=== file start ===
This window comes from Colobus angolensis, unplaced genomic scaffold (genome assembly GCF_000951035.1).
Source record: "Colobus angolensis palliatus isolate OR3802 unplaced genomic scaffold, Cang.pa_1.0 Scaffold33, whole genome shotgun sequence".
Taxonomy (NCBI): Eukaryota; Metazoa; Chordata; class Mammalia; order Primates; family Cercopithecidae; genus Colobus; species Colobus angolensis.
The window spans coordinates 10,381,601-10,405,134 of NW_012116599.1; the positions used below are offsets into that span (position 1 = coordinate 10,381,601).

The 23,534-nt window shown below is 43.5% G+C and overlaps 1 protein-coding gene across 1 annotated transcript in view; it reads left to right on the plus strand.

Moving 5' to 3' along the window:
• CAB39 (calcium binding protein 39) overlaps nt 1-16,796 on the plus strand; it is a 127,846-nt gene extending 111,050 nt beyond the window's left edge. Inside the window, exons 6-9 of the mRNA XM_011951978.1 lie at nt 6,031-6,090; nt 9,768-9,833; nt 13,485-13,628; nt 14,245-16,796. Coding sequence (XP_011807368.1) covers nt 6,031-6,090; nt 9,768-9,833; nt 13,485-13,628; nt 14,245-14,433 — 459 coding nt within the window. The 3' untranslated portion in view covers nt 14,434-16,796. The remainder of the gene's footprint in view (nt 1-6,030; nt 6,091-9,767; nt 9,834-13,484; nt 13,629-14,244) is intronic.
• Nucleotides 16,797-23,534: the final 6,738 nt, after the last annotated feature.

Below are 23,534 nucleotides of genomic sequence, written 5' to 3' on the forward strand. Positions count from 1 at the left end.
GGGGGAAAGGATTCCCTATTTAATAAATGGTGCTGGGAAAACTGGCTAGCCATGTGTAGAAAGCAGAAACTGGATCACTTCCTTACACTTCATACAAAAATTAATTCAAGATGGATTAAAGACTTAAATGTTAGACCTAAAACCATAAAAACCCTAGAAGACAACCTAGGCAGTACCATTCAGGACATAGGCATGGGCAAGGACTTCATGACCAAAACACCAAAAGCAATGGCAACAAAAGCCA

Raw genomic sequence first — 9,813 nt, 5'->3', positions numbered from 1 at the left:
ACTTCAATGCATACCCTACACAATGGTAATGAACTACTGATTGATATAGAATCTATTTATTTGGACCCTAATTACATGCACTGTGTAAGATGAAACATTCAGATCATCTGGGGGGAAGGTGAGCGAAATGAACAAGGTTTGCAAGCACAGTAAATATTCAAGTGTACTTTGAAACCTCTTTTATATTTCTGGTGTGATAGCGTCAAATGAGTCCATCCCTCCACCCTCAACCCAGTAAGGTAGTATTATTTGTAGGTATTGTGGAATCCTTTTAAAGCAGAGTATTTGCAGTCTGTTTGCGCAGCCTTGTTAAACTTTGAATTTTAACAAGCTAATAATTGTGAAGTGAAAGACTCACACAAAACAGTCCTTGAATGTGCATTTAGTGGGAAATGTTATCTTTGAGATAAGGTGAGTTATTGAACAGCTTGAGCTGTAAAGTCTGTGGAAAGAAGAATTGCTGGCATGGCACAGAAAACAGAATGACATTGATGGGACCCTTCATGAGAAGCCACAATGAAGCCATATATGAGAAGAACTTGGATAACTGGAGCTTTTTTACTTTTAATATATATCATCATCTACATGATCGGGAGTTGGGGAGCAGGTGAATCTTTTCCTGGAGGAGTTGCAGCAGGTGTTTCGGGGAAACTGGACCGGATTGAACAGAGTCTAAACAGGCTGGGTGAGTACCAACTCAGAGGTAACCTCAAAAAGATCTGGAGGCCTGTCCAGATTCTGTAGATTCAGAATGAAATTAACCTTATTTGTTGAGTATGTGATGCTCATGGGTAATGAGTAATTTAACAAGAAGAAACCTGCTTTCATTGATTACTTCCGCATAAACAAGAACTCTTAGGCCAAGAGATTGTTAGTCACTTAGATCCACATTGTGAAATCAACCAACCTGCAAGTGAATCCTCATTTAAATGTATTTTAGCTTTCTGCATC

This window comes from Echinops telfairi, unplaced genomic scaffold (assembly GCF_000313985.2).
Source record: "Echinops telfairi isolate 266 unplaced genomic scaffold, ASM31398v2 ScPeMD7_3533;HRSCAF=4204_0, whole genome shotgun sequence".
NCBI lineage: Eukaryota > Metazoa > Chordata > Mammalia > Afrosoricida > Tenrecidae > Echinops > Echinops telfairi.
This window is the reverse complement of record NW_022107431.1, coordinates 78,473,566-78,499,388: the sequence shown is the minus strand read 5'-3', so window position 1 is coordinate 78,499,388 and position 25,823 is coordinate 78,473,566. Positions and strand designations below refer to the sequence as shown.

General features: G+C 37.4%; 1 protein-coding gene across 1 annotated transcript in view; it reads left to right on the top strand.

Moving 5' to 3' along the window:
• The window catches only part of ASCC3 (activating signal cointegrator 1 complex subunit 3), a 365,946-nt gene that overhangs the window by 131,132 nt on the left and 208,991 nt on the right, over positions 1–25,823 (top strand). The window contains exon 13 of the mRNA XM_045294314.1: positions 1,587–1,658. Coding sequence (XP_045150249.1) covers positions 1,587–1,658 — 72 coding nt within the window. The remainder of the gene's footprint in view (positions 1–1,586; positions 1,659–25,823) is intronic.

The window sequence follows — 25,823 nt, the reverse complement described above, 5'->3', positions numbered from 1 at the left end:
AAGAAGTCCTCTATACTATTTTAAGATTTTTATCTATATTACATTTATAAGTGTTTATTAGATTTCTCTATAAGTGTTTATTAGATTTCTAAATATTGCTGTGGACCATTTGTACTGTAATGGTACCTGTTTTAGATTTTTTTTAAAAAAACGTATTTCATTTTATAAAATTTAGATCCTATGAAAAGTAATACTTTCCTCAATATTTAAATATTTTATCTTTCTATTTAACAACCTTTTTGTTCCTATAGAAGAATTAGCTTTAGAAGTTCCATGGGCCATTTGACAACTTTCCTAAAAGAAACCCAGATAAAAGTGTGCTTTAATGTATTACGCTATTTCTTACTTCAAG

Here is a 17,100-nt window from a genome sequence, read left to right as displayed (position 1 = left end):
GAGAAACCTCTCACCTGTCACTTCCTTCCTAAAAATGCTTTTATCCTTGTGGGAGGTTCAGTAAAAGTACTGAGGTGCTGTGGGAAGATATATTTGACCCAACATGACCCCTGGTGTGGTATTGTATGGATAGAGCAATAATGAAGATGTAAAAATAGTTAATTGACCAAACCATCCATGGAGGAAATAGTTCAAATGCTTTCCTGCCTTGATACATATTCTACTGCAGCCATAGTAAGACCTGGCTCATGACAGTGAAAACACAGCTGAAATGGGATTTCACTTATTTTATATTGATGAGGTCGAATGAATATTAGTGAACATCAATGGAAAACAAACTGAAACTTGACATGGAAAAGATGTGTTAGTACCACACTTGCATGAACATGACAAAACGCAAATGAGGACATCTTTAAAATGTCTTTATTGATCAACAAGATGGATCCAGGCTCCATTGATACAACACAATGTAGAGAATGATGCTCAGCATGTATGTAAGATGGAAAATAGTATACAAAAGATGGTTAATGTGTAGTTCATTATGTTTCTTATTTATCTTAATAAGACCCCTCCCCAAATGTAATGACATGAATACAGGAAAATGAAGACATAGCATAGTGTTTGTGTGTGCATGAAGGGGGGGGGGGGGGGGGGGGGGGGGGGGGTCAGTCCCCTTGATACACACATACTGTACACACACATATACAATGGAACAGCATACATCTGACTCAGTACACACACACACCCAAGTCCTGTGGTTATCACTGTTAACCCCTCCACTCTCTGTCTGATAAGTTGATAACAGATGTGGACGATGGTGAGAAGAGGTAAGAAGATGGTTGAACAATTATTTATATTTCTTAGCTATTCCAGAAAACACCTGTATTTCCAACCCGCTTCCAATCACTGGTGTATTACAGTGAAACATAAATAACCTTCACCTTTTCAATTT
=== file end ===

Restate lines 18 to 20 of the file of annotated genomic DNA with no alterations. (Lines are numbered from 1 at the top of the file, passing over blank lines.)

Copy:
Moving 5' to 3' along the window:
• The window catches only part of ASCC3 (activating signal cointegrator 1 complex subunit 3), a 365,946-nt gene that overhangs the window by 131,132 nt on the left and 208,991 nt on the right, over positions 1–25,823 (top strand). The window contains exon 13 of the mRNA XM_045294314.1: positions 1,587–1,658. Coding sequence (XP_045150249.1) covers positions 1,587–1,658 — 72 coding nt within the window. The remainder of the gene's footprint in view (positions 1–1,586; positions 1,659–25,823) is intronic.

The window sequence follows — 25,823 nt, the reverse complement described above, 5'->3', positions numbered from 1 at the left end: